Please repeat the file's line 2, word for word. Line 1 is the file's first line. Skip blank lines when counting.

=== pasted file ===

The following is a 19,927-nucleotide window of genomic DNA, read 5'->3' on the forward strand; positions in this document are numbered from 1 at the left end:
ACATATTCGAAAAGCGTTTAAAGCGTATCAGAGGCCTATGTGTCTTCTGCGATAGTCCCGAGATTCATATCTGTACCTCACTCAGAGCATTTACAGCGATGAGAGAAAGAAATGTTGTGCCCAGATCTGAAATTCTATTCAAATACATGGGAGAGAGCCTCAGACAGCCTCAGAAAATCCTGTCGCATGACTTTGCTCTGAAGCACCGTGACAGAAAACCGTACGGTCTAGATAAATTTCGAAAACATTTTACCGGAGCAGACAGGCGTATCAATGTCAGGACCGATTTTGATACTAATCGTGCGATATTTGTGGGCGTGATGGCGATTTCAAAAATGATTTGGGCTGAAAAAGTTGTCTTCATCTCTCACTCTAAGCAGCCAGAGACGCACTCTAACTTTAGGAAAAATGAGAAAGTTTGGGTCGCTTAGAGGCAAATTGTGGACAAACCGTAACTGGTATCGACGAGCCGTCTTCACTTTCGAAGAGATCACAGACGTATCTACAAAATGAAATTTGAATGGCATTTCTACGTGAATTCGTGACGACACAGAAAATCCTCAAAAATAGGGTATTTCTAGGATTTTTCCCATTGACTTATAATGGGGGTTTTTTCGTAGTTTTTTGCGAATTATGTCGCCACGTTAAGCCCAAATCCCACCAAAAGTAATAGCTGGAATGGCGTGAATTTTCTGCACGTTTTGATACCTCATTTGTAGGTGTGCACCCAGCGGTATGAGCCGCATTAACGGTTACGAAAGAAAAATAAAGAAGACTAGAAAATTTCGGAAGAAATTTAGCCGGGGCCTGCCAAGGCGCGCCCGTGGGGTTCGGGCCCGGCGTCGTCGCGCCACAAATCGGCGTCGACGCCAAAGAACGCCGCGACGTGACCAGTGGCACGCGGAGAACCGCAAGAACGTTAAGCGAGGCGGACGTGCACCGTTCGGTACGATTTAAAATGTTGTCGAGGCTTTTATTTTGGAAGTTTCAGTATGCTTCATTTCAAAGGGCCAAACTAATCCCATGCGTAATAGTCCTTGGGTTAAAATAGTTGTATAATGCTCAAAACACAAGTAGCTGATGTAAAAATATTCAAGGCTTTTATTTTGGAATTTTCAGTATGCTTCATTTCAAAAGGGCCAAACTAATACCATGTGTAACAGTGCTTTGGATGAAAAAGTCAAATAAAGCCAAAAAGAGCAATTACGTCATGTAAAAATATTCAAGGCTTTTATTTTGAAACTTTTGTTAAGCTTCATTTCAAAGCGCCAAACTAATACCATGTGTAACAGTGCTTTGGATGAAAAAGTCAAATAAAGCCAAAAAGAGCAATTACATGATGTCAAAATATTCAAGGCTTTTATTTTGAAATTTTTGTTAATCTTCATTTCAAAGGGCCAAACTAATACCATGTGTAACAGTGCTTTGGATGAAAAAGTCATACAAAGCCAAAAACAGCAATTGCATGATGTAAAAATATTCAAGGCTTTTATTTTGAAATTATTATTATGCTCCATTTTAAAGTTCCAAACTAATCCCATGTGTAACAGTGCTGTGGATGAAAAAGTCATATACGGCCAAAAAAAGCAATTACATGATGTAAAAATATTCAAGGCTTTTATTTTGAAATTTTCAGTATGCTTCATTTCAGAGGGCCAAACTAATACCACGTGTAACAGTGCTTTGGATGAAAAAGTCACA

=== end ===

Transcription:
ACATATTCGAAAAGCGTTTAAAGCGTATCAGAGGCCTATGTGTCTTCTGCGATAGTCCCGAGATTCATATCTGTACCTCACTCAGAGCATTTACAGCGATGAGAGAAAGAAATGTTGTGCCCAGATCTGAAATTCTATTCAAATACATGGGAGAGAGCCTCAGACAGCCTCAGAAAATCCTGTCGCATGACTTTGCTCTGAAGCACCGTGACAGAAAACCGTACGGTCTAGATAAATTTCGAAAACATTTTACCGGAGCAGACAGGCGTATCAATGTCAGGACCGATTTTGATACTAATCGTGCGATATTTGTGGGCGTGATGGCGATTTCAAAAATGATTTGGGCTGAAAAAGTTGTCTTCATCTCTCACTCTAAGCAGCCAGAGACGCACTCTAACTTTAGGAAAAATGAGAAAGTTTGGGTCGCTTAGAGGCAAATTGTGGACAAACCGTAACTGGTATCGACGAGCCGTCTTCACTTTCGAAGAGATCACAGACGTATCTACAAAATGAAATTTGAATGGCATTTCTACGTGAATTCGTGACGACACAGAAAATCCTCAAAAATAGGGTATTTCTAGGATTTTTCCCATTGACTTATAATGGGGGTTTTTTCGTAGTTTTTTGCGAATTATGTCGCCACGTTAAGCCCAAATCCCACCAAAAGTAATAGCTGGAATGGCGTGAATTTTCTGCACGTTTTGATACCTCATTTGTAGGTGTGCACCCAGCGGTATGAGCCGCATTAACGGTTACGAAAGAAAAATAAAGAAGACTAGAAAATTTCGGAAGAAATTTAGCCGGGGCCTGCCAAGGCGCGCCCGTGGGGTTCGGGCCCGGCGTCGTCGCGCCACAAATCGGCGTCGACGCCAAAGAACGCCGCGACGTGACCAGTGGCACGCGGAGAACCGCAAGAACGTTAAGCGAGGCGGACGTGCACCGTTCGGTACGATTTAAAATGTTGTCGAGGCTTTTATTTTGGAAGTTTCAGTATGCTTCATTTCAAAGGGCCAAACTAATCCCATGCGTAATAGTCCTTGGGTTAAAATAGTTGTATAATGCTCAAAACACAAGTAGCTGATGTAAAAATATTCAAGGCTTTTATTTTGGAATTTTCAGTATGCTTCATTTCAAAAGGGCCAAACTAATACCATGTGTAACAGTGCTTTGGATGAAAAAGTCAAATAAAGCCAAAAAGAGCAATTACGTCATGTAAAAATATTCAAGGCTTTTATTTTGAAACTTTTGTTAAGCTTCATTTCAAAGCGCCAAACTAATACCATGTGTAACAGTGCTTTGGATGAAAAAGTCAAATAAAGCCAAAAAGAGCAATTACATGATGTCAAAATATTCAAGGCTTTTATTTTGAAATTTTTGTTAATCTTCATTTCAAAGGGCCAAACTAATACCATGTGTAACAGTGCTTTGGATGAAAAAGTCATACAAAGCCAAAAACAGCAATTGCATGATGTAAAAATATTCAAGGCTTTTATTTTGAAATTATTATTATGCTCCATTTTAAAGTTCCAAACTAATCCCATGTGTAACAGTGCTGTGGATGAAAAAGTCATATACGGCCAAAAAAAGCAATTACATGATGTAAAAATATTCAAGGCTTTTATTTTGAAATTTTCAGTATGCTTCATTTCAGAGGGCCAAACTAATACCACGTGTAACAGTGCTTTGGATGAAAAAGTCACA